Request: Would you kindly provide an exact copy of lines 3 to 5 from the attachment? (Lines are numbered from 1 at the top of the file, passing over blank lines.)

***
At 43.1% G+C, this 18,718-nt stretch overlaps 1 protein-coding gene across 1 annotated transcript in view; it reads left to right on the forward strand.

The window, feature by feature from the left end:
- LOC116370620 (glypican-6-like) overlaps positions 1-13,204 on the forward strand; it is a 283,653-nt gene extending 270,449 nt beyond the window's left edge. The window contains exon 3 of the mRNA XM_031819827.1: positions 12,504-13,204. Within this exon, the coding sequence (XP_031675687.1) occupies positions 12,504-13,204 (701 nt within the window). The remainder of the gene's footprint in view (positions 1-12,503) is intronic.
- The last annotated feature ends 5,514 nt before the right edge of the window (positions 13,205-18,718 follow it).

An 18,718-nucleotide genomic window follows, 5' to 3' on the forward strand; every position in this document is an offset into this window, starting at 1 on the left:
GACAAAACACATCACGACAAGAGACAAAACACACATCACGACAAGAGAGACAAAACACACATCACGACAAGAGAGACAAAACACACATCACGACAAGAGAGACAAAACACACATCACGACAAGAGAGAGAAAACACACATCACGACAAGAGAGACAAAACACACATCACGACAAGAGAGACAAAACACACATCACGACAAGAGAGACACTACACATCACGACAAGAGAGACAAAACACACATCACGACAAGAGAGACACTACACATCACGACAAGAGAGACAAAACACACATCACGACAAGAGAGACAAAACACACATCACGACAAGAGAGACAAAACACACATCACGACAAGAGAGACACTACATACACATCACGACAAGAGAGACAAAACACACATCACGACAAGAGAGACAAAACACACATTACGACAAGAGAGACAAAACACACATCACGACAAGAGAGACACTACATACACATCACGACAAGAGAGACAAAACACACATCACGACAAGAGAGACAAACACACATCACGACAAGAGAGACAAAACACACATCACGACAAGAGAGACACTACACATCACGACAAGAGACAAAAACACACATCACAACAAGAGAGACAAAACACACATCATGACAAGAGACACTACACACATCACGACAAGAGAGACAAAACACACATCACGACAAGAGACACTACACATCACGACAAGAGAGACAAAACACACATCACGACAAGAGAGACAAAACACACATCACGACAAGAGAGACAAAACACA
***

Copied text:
- LOC116370620 (glypican-6-like) overlaps positions 1-13,204 on the forward strand; it is a 283,653-nt gene extending 270,449 nt beyond the window's left edge. The window contains exon 3 of the mRNA XM_031819827.1: positions 12,504-13,204. Within this exon, the coding sequence (XP_031675687.1) occupies positions 12,504-13,204 (701 nt within the window). The remainder of the gene's footprint in view (positions 1-12,503) is intronic.
- The last annotated feature ends 5,514 nt before the right edge of the window (positions 13,205-18,718 follow it).

An 18,718-nucleotide genomic window follows, 5' to 3' on the forward strand; every position in this document is an offset into this window, starting at 1 on the left: